Drafting Enforceable Commercially Reasonable Efforts Clauses in Business Agreements
Closing Obligations, Earn-Out Agreements, Licensing Agreements, Recent State Cases
Recording of a 90-minute CLE video webinar with Q&A
This CLE webinar will guide counsel in best practices in drafting "best efforts," "commercially best efforts," "commercially reasonable efforts," or some other "efforts" clauses. The panel will discuss the burden of these clauses on businesses, the status of cases recently decided in Delaware, New York, and California, and agreements to examine more closely to avoid these common pitfalls.
- Commercially reasonable efforts
- Grounds for delay
- Work restrictions
- Supply chain interruptions
- Closing obligations
- Interim period operations
- Earn-out agreements
- Licensing/collaboration agreements
- Grounds for delay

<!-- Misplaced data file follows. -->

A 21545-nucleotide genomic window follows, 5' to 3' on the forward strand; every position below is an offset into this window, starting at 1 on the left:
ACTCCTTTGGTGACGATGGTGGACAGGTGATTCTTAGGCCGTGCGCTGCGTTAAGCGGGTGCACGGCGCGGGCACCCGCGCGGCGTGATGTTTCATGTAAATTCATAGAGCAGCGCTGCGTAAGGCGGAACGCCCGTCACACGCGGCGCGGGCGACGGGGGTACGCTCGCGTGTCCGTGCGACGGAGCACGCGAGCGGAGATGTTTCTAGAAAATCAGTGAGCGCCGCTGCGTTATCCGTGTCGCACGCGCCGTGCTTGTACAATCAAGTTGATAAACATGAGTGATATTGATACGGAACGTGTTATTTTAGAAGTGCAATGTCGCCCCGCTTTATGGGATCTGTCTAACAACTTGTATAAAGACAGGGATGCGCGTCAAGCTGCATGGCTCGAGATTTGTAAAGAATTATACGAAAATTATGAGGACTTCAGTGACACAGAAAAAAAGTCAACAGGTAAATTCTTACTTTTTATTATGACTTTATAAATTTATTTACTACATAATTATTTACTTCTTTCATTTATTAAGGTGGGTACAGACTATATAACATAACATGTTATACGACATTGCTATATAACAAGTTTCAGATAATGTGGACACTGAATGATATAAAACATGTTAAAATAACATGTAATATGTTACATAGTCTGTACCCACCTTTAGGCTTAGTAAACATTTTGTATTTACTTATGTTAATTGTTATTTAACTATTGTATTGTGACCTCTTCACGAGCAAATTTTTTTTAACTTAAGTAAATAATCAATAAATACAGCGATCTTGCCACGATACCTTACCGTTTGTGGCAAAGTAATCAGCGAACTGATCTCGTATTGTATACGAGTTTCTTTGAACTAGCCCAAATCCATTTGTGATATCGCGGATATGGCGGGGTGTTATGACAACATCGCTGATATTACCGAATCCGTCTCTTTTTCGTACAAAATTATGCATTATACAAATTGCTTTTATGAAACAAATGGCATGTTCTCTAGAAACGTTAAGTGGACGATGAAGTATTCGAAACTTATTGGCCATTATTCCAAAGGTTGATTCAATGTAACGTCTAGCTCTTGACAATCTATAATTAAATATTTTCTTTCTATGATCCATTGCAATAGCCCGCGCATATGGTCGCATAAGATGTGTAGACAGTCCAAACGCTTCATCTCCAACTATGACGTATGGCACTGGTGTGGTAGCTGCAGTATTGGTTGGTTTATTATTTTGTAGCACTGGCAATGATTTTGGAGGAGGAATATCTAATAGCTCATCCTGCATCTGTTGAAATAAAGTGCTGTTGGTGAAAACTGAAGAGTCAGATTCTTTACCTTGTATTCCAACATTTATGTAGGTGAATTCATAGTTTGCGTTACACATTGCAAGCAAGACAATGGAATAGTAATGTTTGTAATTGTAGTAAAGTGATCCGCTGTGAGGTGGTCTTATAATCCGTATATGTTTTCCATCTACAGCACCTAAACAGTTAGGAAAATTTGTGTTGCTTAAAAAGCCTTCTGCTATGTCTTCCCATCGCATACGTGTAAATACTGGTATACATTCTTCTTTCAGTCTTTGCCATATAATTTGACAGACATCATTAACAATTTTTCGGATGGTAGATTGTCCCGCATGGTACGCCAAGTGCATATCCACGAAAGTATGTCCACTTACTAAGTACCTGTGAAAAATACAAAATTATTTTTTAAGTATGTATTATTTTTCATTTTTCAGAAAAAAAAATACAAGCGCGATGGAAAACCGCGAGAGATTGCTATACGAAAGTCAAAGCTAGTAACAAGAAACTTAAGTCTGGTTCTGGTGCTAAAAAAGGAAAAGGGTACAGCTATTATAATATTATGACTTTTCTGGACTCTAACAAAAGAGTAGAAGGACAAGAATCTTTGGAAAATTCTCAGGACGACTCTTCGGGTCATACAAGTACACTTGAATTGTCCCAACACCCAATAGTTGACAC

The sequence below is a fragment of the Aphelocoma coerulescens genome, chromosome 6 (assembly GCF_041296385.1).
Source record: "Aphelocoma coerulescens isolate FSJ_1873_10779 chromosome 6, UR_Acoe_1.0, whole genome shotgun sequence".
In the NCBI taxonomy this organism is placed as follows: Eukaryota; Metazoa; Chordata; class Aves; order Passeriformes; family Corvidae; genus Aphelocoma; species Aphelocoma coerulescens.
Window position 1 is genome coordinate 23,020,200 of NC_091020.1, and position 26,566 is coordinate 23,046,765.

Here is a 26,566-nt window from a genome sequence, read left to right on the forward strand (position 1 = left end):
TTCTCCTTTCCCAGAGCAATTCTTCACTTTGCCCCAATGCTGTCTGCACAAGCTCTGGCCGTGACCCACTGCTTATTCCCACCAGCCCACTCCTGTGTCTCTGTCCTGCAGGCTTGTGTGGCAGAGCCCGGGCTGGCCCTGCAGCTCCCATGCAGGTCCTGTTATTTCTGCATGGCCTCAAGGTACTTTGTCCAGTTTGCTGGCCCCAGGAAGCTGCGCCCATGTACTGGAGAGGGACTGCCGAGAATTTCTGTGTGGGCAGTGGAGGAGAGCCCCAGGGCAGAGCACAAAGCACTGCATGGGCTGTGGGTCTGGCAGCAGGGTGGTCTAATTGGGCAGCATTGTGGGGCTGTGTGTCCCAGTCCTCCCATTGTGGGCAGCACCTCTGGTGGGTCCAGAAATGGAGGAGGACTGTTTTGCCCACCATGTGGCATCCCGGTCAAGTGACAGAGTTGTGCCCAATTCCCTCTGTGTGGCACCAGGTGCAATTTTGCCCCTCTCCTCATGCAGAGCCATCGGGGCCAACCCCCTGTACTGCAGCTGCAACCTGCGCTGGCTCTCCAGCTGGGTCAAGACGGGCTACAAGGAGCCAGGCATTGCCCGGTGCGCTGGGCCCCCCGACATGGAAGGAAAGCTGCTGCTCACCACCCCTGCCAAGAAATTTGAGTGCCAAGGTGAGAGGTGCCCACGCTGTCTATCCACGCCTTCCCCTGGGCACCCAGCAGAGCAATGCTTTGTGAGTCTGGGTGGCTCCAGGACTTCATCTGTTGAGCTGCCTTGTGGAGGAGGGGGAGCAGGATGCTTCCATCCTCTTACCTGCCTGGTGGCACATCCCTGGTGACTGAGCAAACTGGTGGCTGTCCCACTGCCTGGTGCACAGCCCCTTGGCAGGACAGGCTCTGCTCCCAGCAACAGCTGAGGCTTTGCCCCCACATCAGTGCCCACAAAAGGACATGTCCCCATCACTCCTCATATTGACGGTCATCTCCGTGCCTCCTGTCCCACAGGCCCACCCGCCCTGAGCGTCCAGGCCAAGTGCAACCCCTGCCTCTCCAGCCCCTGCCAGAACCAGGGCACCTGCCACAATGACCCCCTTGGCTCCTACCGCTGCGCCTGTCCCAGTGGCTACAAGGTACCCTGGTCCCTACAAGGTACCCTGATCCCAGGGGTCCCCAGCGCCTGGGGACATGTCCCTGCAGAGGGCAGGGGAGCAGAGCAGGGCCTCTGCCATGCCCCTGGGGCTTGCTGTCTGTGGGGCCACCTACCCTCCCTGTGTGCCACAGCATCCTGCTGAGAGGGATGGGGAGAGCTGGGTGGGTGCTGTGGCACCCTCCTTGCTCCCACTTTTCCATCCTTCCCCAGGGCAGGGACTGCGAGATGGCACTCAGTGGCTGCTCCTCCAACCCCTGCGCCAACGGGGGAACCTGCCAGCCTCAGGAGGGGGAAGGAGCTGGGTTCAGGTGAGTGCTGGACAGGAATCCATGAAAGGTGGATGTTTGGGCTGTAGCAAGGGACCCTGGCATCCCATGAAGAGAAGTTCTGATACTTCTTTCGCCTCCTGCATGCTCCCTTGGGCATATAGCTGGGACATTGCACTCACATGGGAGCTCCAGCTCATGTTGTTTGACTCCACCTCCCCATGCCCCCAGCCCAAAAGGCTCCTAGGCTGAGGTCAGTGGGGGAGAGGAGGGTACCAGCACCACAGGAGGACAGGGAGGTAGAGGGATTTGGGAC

- State cases
- New York
The panel will review these and other relevant topics:
- What is the purpose of the best efforts clause in commercial agreements?
- What do best efforts mean when preparing for an M&A closing?
- How do similarly performing businesses in an industry impact the interpretation of best efforts in commercial agreements?
- What does recent state case law offer regarding enforcing best efforts clauses?
Rebekah R. Conroy
Ms. Conroy's practice is centered on complex business litigation, including products liability, RICO, contract and... | Read More
Ms. Conroy's practice is centered on complex business litigation, including products liability, RICO, contract and franchise disputes, as well as the representation of attorneys in ethics proceedings. She advises business owners how to effectively minimize risks and how best to approach and prevail in litigation.Close
D.C. Toedt, III
Mr. Toedt's practice focuses on representing technology-focused companies. He edits and... | Read More
Mr. Toedt's practice focuses on representing technology-focused companies. He edits and publishes the Common Draft public library of contract clauses and templates, with extensive annotations and explanations. In addition, he lectures at the University of Houston Law Center, teaching advanced contract drafting and negotiation. He was formerly a partner and member of the management committee at Arnold, White & Durkee, a 150-lawyer intellectual-property boutique litigation firm.Close